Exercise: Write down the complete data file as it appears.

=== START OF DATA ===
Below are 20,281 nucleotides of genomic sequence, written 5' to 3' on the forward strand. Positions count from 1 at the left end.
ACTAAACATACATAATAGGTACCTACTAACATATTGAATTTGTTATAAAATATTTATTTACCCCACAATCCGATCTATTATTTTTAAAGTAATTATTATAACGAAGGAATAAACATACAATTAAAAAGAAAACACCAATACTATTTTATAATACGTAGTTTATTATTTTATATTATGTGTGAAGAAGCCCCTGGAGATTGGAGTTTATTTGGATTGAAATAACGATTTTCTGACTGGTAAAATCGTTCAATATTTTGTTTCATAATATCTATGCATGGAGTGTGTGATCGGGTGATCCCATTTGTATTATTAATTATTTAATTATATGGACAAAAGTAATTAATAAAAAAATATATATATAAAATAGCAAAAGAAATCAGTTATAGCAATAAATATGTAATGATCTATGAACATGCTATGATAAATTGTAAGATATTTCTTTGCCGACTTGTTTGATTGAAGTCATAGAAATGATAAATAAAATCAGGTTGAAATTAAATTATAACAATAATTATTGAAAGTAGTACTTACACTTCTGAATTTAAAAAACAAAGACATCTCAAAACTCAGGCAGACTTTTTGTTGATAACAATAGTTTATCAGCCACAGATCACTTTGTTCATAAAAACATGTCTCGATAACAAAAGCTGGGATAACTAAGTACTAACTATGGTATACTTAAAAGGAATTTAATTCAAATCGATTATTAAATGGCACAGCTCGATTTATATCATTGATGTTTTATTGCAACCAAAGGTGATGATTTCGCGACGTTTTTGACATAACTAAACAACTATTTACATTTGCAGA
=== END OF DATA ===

Below are 20,281 nucleotides of genomic sequence, written 5' to 3' on the forward strand. Positions count from 1 at the left end.
ACTAAACATACATAATAGGTACCTACTAACATATTGAATTTGTTATAAAATATTTATTTACCCCACAATCCGATCTATTATTTTTAAAGTAATTATTATAACGAAGGAATAAACATACAATTAAAAAGAAAACACCAATACTATTTTATAATACGTAGTTTATTATTTTATATTATGTGTGAAGAAGCCCCTGGAGATTGGAGTTTATTTGGATTGAAATAACGATTTTCTGACTGGTAAAATCGTTCAATATTTTGTTTCATAATATCTATGCATGGAGTGTGTGATCGGGTGATCCCATTTGTATTATTAATTATTTAATTATATGGACAAAAGTAATTAATAAAAAAATATATATATAAAATAGCAAAAGAAATCAGTTATAGCAATAAATATGTAATGATCTATGAACATGCTATGATAAATTGTAAGATATTTCTTTGCCGACTTGTTTGATTGAAGTCATAGAAATGATAAATAAAATCAGGTTGAAATTAAATTATAACAATAATTATTGAAAGTAGTACTTACACTTCTGAATTTAAAAAACAAAGACATCTCAAAACTCAGGCAGACTTTTTGTTGATAACAATAGTTTATCAGCCACAGATCACTTTGTTCATAAAAACATGTCTCGATAACAAAAGCTGGGATAACTAAGTACTAACTATGGTATACTTAAAAGGAATTTAATTCAAATCGATTATTAAATGGCACAGCTCGATTTATATCATTGATGTTTTATTGCAACCAAAGGTGATGATTTCGCGACGTTTTTGACATAACTAAACAACTATTTACATTTGCAGA